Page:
Do you turn to food to feel better, de-stress, and calm down? If your answer is “yes” – this article is for you!
In it, we will get to know emotional eating closely and we will explore the causes of emotional eating, the negative effects it can have on our health and well-being, and steps we can take to overcome it. You will learn to recognize the causes that trigger it and how to find alternative and healthier ways to manage your feelings and emotions.
Emotional eating is a common issue that occurs when people turn to food as a way to cope with their emotions. It is a type of eating that is triggered by emotions rather than physical hunger, and it can lead to weight gain and other negative health consequences.
Emotional eating can be challenging to overcome, but with the right strategies and support, it is possible to develop a healthy relationship with food.
What is “emotional eating”?
Not all people eat simply to satisfy their hunger. Many of us actually turn to food as a means of comfort, escape from stress, to kill boredom and to reward ourselves. And in these cases, it is usually not healthy food, but things like processed carbohydrates and trans fats, in the form of sweets, fast food and sugary soft drinks.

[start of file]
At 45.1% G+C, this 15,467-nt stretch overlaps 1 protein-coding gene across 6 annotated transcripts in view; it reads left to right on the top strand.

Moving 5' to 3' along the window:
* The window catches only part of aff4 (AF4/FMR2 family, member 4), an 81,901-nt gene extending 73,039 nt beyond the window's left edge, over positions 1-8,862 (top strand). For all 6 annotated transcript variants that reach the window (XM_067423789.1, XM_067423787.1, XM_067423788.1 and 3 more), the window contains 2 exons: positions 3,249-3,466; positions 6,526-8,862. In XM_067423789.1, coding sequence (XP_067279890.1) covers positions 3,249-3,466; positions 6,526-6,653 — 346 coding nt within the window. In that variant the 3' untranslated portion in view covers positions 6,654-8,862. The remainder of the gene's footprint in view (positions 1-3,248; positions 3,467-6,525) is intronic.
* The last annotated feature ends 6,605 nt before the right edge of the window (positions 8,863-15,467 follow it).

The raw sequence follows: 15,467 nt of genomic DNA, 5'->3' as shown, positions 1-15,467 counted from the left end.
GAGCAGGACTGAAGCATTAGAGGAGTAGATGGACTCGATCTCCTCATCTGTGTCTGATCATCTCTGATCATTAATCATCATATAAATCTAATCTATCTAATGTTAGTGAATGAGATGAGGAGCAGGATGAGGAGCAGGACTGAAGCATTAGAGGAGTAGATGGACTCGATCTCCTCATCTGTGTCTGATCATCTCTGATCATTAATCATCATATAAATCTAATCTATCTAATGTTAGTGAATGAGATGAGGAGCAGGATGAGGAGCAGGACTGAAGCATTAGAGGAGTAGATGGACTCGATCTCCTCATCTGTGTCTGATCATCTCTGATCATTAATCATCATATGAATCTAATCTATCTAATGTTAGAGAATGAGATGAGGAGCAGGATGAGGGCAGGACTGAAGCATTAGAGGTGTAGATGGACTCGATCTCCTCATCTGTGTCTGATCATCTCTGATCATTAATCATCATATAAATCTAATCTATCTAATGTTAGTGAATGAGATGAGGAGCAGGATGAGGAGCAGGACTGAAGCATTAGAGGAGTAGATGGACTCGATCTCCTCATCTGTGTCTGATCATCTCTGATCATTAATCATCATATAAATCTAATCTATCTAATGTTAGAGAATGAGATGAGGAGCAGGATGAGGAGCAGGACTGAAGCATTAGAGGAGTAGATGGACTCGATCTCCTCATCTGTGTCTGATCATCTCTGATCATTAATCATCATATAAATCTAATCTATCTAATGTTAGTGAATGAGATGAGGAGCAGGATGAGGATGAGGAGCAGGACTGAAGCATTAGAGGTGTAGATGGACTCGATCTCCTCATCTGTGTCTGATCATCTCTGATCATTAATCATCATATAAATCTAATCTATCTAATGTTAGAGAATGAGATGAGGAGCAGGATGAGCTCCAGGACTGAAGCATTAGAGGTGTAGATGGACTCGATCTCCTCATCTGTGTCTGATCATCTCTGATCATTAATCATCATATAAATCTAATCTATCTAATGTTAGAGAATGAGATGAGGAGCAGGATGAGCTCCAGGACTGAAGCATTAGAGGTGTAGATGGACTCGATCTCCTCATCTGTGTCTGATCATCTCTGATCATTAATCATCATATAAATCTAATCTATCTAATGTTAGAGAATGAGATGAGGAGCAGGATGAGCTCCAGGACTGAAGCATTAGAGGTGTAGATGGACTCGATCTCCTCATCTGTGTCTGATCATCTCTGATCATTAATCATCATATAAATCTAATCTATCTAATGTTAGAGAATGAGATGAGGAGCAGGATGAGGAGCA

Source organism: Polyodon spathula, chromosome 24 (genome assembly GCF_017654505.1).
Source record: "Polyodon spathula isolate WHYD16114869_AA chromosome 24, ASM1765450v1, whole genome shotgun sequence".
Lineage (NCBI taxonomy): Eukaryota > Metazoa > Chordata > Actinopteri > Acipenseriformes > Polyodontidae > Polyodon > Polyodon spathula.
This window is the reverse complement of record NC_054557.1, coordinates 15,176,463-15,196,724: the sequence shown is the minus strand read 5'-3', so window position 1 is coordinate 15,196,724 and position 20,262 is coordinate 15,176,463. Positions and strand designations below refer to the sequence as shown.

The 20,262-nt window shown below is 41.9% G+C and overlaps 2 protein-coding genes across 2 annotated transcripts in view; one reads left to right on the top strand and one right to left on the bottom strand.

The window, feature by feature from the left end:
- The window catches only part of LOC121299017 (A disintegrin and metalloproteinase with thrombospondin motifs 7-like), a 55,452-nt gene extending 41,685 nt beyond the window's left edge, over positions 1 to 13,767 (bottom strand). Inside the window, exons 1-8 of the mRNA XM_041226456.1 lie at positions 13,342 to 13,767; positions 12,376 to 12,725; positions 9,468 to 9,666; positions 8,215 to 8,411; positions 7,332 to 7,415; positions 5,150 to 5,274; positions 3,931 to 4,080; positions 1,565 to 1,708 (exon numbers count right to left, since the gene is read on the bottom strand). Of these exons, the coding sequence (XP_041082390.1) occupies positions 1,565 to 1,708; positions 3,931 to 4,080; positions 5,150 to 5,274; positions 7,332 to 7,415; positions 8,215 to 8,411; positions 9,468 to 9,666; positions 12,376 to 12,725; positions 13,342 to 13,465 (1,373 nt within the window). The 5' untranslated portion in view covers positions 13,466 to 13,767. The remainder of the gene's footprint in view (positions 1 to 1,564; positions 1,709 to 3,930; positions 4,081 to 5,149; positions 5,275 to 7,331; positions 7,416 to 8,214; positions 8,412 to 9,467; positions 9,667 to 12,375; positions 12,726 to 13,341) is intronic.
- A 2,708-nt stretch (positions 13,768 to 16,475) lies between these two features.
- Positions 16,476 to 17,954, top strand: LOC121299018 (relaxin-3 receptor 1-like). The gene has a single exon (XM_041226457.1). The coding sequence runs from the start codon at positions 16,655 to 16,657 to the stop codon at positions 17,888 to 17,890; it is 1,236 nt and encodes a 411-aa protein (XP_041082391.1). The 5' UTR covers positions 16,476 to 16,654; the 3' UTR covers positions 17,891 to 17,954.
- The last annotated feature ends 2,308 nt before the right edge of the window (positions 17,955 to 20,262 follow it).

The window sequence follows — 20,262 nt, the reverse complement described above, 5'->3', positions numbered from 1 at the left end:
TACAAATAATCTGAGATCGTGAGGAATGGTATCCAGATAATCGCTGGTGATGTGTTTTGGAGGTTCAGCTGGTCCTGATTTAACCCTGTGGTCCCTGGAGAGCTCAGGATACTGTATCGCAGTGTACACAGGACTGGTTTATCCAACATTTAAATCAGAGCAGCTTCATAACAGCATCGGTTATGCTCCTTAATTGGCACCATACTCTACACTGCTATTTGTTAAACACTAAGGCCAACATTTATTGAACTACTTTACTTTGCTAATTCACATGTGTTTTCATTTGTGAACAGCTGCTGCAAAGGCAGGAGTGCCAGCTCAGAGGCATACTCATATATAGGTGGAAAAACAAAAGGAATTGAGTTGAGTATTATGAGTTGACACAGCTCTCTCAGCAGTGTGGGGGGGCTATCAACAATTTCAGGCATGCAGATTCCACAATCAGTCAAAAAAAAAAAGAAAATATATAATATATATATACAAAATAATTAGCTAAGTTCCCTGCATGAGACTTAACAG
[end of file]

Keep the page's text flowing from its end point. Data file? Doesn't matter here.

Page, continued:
Just remember the common movie cliché of a depressed character scooping ice cream with a spoon… In real life it’s often like that too.
Unfortunately, however, emotional eating does not solve emotional problems… In fact, quite the opposite – it usually makes them worse. Leading to a vicious circle from which it is difficult to get out.
The cycle of emotional eating
Using food as a means of reward or celebration is not necessarily a bad thing when it happens occasionally and infrequently. But when food becomes your primary coping mechanism and your first reaction to boredom, stress, and negative emotions is to reach for the fridge, you subtly enter a vicious cycle of suppressing problems, in which the real cause of those problems never gets dealt with.
Emotional hunger cannot be satisfied with food. Eating may make you feel good in the moment, but the feelings that caused that eating are still there. And you often feel worse than before because of the unnecessary calories you just consumed. And as a result, you blame yourself for having messed things up even more.